Tesla: Going private is the best
Tesla boss Elon Musk is considering taking the electric-car firm private, a move he believed was the "best path forward" for the company.
If Tesla were taken private, it would be one of the largest such transactions in history - a deal worth more than $80bn, including the firm's debt.
Tesla, Inc. founded in 2003, is an American multinational corporation based in Palo Alto, California, that specializes in electric vehicles, lithium-ion battery energy storage and solar panel manufacturing. The company's Model S was the world's best-selling plug-in electric car in 2015 and 2016.
Elon Reeve Musk is the founder, CEO, and lead designer of SpaceX, co-founder, CEO, and product architect of Tesla, Inc.; and co-founder and CEO of Neuralink.
Musk surprised investors on Tuesday with a tweet saying he had already lined up the funding, and told employees that it would relieve the company of the having to manage market expectations on a quarterly basis.
The tweets came after a report in the Financial Times that Saudi Arabia's sovereign wealth fund had taken a 3%-5% stake in Tesla, a holding worth at least $1.9bn.
"The reason for doing this is all about creating the environment for Tesla to operate best," the email reads. "As a public company, we are subject to wild swings in our stock price that can be a major distraction for everyone working at Tesla." He goes on to mention the quarterly earnings cycle and how that puts pressure on the company to focus on moves that would boost quarterly numbers while disregarding longer-term motives and outcomes.
Musk also made mention of the "shorts," investors who bet against Tesla succeeding in order to profit themselves. He claims Tesla is the most shorted stock "in the history of the stock market" and that going private would remove them from the narrative.
He said shareholders would be offered $420 per share - around a fifth higher than the current price.
Musk claimed to have secured funding to buy out shareholders but did not offer any further details. It would cost about $71 billion to take Tesla private at $420 per share. Before Musk's tweet, Tesla had a market value of $58 billion, already higher than that of General Motors or Ford even though those companies are significantly larger and more profitable.
Tesla shares ended the day 11% higher at almost $380 per share - close to their all-time high.
Trading in the shares was initially suspended after Mr Musk's tweets - pending a more formal announcement.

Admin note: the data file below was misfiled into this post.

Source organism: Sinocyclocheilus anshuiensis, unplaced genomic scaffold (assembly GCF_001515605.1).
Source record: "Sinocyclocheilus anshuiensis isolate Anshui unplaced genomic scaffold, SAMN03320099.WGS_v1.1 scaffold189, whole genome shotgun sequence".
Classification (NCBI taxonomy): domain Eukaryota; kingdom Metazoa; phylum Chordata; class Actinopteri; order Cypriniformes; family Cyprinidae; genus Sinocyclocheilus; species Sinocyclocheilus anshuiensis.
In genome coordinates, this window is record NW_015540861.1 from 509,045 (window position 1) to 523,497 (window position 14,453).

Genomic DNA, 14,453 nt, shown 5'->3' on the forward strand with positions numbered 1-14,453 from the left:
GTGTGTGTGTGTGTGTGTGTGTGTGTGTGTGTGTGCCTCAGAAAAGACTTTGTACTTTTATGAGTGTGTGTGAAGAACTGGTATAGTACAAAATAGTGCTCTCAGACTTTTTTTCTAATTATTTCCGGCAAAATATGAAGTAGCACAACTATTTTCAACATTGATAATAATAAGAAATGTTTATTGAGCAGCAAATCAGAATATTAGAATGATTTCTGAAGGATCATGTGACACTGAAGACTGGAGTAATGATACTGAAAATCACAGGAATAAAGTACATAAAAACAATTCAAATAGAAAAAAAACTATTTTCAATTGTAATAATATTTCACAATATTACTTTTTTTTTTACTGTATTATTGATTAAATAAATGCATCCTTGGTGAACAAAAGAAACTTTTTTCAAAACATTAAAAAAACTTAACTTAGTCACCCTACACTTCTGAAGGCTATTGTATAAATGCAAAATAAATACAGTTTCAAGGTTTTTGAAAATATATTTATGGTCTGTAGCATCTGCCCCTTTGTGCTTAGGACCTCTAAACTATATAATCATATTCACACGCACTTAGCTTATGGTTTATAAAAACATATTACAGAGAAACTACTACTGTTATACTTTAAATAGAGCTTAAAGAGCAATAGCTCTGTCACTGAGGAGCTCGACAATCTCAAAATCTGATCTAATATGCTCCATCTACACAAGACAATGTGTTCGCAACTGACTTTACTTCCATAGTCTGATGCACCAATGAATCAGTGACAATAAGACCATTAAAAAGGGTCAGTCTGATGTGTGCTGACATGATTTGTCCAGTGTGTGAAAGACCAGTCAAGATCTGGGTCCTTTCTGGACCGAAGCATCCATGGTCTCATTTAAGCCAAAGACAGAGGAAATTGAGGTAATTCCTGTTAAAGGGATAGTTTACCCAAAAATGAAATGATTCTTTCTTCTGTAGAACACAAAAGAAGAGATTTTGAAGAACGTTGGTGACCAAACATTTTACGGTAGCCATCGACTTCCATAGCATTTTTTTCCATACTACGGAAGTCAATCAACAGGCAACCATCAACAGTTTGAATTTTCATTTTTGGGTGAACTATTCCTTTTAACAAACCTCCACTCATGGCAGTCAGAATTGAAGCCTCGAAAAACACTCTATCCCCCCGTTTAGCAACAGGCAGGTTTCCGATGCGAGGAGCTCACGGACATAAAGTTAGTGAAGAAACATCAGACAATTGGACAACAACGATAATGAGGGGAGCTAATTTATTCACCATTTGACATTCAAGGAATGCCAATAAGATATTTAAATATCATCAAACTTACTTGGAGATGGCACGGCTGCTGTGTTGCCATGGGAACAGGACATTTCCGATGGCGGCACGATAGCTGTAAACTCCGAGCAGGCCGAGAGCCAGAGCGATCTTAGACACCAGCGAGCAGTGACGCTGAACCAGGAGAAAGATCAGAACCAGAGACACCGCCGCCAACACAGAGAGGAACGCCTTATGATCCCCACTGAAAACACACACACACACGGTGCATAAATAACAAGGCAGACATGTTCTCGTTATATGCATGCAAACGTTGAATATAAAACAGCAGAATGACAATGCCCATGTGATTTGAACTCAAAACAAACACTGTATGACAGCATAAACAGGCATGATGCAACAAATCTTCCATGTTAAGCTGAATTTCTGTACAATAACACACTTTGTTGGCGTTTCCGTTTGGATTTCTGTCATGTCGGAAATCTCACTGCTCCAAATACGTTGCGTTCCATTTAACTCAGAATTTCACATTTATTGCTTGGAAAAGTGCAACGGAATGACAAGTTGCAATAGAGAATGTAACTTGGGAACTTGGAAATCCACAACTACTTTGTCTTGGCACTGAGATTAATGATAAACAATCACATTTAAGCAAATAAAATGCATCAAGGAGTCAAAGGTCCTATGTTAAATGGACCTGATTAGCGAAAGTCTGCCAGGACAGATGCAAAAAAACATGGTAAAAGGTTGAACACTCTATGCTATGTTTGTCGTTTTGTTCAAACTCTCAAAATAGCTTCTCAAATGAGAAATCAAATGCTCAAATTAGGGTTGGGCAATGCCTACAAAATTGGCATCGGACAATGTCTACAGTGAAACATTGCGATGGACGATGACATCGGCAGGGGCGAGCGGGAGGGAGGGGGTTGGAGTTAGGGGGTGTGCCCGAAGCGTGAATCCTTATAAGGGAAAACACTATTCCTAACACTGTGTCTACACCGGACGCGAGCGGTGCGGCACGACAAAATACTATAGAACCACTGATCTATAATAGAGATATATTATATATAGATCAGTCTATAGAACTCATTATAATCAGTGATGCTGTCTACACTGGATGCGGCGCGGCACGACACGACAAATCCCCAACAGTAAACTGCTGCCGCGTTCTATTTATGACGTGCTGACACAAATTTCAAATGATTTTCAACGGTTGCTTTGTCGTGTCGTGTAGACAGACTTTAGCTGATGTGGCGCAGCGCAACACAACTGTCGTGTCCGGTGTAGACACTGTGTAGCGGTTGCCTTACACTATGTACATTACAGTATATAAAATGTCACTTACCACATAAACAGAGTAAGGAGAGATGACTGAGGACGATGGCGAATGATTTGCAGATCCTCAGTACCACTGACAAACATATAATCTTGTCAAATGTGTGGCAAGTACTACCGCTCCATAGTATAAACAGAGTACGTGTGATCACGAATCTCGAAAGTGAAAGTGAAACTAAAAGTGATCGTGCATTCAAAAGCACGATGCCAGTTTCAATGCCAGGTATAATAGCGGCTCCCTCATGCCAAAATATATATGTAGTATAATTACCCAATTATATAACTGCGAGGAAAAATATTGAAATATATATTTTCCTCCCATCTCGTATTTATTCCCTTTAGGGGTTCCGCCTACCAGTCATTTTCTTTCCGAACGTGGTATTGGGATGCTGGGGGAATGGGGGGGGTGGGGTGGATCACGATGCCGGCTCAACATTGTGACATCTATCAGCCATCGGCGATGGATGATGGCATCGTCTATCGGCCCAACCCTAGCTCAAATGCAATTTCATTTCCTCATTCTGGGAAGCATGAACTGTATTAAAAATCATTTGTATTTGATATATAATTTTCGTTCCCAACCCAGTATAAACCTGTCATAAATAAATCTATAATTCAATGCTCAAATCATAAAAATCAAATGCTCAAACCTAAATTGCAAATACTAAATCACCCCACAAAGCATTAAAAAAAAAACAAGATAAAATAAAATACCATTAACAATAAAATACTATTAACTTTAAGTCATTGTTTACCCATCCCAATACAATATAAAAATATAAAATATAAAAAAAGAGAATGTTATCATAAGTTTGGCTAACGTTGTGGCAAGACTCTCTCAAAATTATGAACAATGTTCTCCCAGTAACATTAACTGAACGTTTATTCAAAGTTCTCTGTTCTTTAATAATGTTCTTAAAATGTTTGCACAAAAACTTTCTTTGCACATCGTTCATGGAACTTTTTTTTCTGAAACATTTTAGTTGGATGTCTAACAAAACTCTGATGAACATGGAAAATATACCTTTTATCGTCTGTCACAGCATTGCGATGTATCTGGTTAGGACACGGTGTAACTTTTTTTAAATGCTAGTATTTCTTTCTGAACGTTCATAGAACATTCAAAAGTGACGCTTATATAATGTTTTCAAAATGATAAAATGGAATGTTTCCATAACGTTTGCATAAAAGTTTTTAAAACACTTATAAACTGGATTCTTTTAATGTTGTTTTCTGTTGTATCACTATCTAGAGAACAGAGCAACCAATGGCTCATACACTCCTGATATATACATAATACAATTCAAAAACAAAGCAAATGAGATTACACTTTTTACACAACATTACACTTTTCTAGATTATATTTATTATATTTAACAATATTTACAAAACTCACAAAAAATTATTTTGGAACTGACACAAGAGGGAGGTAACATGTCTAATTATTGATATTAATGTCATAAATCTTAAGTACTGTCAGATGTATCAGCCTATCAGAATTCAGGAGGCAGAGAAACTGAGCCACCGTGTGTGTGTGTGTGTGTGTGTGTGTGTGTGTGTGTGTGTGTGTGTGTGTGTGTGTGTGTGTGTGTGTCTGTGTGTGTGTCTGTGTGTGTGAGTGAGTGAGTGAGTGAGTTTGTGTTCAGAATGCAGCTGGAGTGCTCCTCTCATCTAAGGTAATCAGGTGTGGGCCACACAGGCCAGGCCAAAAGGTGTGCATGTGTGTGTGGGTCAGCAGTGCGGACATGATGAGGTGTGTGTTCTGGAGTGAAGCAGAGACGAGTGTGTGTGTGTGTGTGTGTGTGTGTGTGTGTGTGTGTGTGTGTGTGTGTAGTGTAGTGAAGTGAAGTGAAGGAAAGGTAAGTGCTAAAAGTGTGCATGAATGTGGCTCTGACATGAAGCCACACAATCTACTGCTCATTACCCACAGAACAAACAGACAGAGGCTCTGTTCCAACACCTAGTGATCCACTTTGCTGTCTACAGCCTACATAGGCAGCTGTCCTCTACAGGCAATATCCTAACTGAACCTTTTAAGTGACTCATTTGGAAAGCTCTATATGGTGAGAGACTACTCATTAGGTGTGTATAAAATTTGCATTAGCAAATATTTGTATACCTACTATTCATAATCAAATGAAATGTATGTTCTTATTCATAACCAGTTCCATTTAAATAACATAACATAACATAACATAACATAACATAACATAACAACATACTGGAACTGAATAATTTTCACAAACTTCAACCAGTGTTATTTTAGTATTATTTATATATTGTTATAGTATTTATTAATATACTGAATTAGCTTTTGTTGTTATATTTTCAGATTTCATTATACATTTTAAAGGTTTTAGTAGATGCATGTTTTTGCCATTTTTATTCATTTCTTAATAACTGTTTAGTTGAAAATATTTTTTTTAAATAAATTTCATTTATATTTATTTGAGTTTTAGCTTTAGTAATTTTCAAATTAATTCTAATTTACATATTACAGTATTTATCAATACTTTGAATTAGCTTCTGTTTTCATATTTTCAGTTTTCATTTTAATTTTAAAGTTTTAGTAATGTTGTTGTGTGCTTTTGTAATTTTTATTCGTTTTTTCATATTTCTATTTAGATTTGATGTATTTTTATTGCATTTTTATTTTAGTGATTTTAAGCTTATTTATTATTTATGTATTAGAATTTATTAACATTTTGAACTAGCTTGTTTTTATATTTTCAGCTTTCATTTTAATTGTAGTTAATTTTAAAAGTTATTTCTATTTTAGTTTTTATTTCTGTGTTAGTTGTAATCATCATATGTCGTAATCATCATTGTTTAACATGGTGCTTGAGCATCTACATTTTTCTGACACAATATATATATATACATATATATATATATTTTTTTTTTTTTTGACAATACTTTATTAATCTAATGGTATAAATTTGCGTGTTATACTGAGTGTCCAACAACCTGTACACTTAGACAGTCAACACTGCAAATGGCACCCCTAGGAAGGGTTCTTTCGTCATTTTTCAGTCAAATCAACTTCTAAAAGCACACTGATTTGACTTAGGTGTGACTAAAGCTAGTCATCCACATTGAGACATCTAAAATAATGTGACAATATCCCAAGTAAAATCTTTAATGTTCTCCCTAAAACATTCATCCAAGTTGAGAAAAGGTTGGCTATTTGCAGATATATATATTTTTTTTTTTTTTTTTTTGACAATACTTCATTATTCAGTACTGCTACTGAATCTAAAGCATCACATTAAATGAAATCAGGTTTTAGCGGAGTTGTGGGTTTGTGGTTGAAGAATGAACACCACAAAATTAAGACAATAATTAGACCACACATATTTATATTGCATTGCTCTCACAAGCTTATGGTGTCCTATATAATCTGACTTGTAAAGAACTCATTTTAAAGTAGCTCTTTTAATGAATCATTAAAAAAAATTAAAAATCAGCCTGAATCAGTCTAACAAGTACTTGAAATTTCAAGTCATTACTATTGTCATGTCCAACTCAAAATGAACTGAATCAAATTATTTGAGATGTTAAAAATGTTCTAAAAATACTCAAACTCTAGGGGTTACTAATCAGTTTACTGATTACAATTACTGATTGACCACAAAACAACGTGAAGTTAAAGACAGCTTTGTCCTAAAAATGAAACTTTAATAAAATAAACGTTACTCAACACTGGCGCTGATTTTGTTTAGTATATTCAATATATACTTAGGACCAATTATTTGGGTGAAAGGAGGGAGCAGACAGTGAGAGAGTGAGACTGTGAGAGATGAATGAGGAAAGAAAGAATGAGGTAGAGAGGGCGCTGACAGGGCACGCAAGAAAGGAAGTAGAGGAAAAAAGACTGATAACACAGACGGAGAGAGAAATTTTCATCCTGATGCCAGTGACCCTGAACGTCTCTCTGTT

While Twitter was an unconventional way to make the announcement, the US market regulator, the Securities and Exchange Commission (SEC) in a 2013 report, allows firms to use social media outlets like Facebook and Twitter, provided investors have been told which social media outlets will be used.
The SEC issued that report after Reed Hastings, the CEO of Netflix, used a Facebook post to congratulate Netflix's chief content officer on record-breaking viewership. Netflix stock moved higher as a result.
After Musk, who owns 20%, the next largest shareholders in Tesla are the mutual fund giants T. Rowe Price and Fidelity, with stakes of more than 9% and 8%, respectively. Scottish money manager Baillie Gifford is the fourth-largest, with a nearly 8% stake and Chinese tech giant Tencent who owns almost 5% is the fifth.
Musk's missions are big and make it difficult to accommodate investors' quarterly expectations. It's worth noting here, too, that it was just last week that Tesla reported losses, before reassuring investors that the company's "goal is to be profitable and cash-flow positive for every quarter going forward."
Musk also mentioned, “a final decision has not been made" about the move.
Tesla has burned a considerable amount of cash while struggling to produce the Model 3, its lowest-priced electric cars. This has driven the stock lower and raised concerns about whether Tesla will need to sell more shares to pay for the expansion. Musk has insisted Tesla has no such need.
Our assessment is that an acquisition can create significant financial gain for shareholders and CEOs, while the reduced regulatory and reporting requirements private companies face can free up time and money to focus on long-term goals. We believe that the 16% premium to the current share price may not be sufficient to motivate existing shareholders to support the sale.